Words: Sarah Jayne Fell
You died that day, a Monday in May. 8am traffic is always worse on Mondays. Hooters denote all flavours of bad language as a polka-dotted vehicle turns right in a left-only lane, and a man with no legs riding a wheelbarrow weaves between the stopped-up patchwork of cars; a most pragmatic form of transport at this hour. You died that day. And lectures as usual; one in the musty room that smells of chips and feet and has no windows only hospital lighting and air-conditioning that sucks out all oxygen and replaces it with stench and paralysed limbs and headaches. You died that day that we drank cappuccino and smoked cigarettes, pulled leaves out of hair and considered the new French exchange student at the other table. You would have liked him. You died that day and I sang along to the radio on the way home, as my right arm toasted in the sun while I drove, and I sang; while perhaps not so far away you were dying. You died that day I got home and ate dinner alone; watched TV and flicked through the Sunday paper. You died that day and I got a phone call watching Grey’s Anatomy – dropped down dead, she said, at the video store where you worked; and afterward I sat, rigid, staring; and only cried at the end of the show when the nice doctor left the intern for his ex-wife.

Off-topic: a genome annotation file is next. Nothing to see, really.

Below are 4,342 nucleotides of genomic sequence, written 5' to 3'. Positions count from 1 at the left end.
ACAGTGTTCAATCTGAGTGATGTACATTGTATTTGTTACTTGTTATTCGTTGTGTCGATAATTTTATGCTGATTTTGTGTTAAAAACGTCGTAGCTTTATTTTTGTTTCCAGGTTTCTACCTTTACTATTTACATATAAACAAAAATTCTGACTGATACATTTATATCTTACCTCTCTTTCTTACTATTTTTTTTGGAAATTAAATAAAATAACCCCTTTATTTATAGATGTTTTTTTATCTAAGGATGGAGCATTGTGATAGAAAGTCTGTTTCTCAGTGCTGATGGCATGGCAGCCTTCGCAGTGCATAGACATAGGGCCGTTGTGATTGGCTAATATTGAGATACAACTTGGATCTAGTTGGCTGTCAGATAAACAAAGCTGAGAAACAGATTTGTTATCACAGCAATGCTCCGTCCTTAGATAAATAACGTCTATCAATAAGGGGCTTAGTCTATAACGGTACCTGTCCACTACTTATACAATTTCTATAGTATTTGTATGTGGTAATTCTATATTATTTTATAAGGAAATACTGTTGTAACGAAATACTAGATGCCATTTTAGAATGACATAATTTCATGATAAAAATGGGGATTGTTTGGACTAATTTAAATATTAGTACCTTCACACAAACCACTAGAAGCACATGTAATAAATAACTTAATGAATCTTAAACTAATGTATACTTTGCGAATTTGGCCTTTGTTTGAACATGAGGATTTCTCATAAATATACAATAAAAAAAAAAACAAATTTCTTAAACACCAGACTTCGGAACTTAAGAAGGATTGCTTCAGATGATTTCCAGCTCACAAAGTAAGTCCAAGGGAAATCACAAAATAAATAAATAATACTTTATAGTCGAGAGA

© Sarah Jayne Fell
Written as part of a final Creative Writing portfolio, ‘11 Snapshots: An Exploration of Flash Fiction and Prose Poetry’, as part of an Honours Degree in English completed at the University of KwaZulu-Natal in Durban in 2007. It was subsequently published in the American Literary Magazine ‘The Laundry Room’ and in Moolman, K. (ed) ‘Fidelities XIV – A Selection of Contemporary South African Poetry’.